So many organisations have publicly disclosed their future ways of working intentions and it would seem that Hybrid Working has become all about the use of space, rather than about culture, ways of working and employee experience. From memory of reading so many articles, the only organisation to discuss their culture/values/behaviours was Goldman Sachs, and that was not exactly out of choice.
Picking up on the theme of one of my previous blogs here is a round-up of business intentions in relation to future working patterns. I’ve also included a long list of news headlines further down the blog too – enjoy!
Hybrid working isn’t about the same cultures, behaviours and experiences but working in a different location. Hybrid working needs:
- Trust and empowerment – to enable people to make there own informed choice of where/how they work depending on the task being completed.
- Listening and communication.
- Spaces to bring people together – to connect and build a sense of belonging.
- Technology to enable mobility, collaboration and work to get done.
- Continued opportunities for people to learn and be mentored.
- A mindset shift: work isn’t where you go, it is what you do. The physical space should be a destination people want to go to, not forced to go to.
- Human Leadership to be attentive to employee wellbeing.
- Change Management to ensure hearts and minds across the organisation are on the same journey.
- Data in relation to intended behaviours versus actual behaviours.
- Knowledge/Task workers: Ensure clarity about each of the job roles involved to help people decide which tasks are best suited to which environment.
- Support Services: FM / HR / IT / the Exec all need to talk to each other and work together to drive employee experience and enable people to achieve their potential.
- Evolution – Measure, refine, deliver, repeat. Focus on continuous improvement and the marginal gains.
Hybrid working isn’t for everybody, there isn’t a right answer or one right approach, only right questions to ask:
- How do your people want to work?
- Why do your people work? Who is the end customer? When do they need your services?
- What’s working what’s not?
- How do we create a fulfilling and equitable experience for all?
- How do you foster a culture in which leaders see it as their responsibility to design and execute social-connectivity practices for their teams?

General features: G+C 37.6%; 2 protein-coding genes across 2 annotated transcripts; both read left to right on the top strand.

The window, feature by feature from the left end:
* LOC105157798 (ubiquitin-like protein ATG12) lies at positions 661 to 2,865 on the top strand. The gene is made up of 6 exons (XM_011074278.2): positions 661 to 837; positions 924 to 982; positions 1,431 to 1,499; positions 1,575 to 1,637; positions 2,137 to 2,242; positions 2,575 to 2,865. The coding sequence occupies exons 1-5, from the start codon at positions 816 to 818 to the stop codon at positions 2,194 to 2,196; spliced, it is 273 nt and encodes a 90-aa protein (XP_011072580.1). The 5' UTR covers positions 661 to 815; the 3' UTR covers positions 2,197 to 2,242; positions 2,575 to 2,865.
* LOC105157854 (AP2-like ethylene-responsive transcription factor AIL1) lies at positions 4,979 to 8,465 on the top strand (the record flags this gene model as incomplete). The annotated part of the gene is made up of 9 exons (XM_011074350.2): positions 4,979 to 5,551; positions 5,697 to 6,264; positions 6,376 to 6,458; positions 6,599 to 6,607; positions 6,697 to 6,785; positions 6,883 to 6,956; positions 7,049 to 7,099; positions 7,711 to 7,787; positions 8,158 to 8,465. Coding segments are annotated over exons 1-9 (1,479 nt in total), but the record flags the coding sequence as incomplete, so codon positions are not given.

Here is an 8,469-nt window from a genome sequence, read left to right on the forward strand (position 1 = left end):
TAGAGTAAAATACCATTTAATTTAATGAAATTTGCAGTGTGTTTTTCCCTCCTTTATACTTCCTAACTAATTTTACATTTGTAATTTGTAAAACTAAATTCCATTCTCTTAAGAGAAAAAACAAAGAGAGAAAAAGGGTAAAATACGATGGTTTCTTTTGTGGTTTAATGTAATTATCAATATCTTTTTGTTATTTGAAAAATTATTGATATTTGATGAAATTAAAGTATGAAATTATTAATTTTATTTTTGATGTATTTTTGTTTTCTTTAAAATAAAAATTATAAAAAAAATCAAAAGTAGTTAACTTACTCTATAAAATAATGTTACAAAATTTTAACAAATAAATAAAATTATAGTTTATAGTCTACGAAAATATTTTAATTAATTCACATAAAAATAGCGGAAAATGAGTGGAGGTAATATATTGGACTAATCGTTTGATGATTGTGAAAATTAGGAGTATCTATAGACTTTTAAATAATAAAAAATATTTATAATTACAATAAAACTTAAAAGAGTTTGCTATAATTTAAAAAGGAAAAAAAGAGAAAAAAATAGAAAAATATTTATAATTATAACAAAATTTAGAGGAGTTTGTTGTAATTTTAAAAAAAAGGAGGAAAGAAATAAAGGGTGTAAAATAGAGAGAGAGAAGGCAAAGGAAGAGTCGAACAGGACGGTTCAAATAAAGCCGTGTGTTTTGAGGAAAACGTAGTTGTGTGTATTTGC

- When employees work remotely, how do you replicate the ad hoc, serendipitous encounters with colleagues who work on the same team or were once down the hallway?
- How do you maintain team cohesion when some people are working remotely while others are onsite?
- What steps should you take to help employees manage the blurring of work-life boundaries and the cognitive overload from being digitally engaged all day?
- What benefits, incentives, and structures might you put in place to encourage well-being?
- What digital tools do employees need in a non-office-centric workplace—particularly to support collaborative tasks?
- What role does the company play in either providing the physical tools and equipment needed to work from home, such as external monitors and ergonomic chairs, or compensating employees so that they can purchase them?
- When part of the team is in the office and part of it is at home, how do you develop norms to ensure that everyone feels included?
- What does our organisation want and need to use the office for?
We’ve been presented with a once in a lifetime opportunity to reimagine work and the workplace, we need to grab hold of it tight, take the learnings and focus on the recovery. Our people need our focus to enable them to recover from what, for so many has been a traumatic and stressful period. Hybrid is good for the people therefore it’s good for the business.
We have a once in a lifetime opportunity to make genuine change, on a global scale, in the words of Ru Paul…
Physically distant, emotionally connected, just keep going!
Here are some key headlines from 2021 so far:
7th January: Sky Bet ‘promotes’ WFH hybrid with new office design
19th January: AXA deploys global “smart working strategy”
21st January: Aviva to close offices in hybrid working plan
4th February: KPMG considers cutting office space as part of WFH plans
4th February: Revolut announces a permanent move to flexible working
11th February: Salesforce to reduce office footprint permanently
12th February: City centre housing rents fall as tenants move to suburbs
19th February: Dropbox takes $400m hit after move to sublease office space
24th February: Lloyds to axe a fifth of office space
24th February: Schneider Electric Offers Employees Workplace Flexibility
24th February: Why the future of work will look like a video game
9th March: Hybrid working will become the norm
23rd March: The future of work? It’s a hybrid experience
25th March: Nationwide tells 13,000 staff to work anywhere
31st March: PWC announces post-covid hybrid working strategy
13th April: Boohoo buys London office for £72m
15th April: Hybrid working is changing real estate
16th April: Hybrid working risks becoming a meaningless term
19th April: Why 2021 Will Be the Year of Work From Anywhere
20th April: Bank of Ireland unveils hybrid working model
20th April: Kreston Reeves commits to hybrid working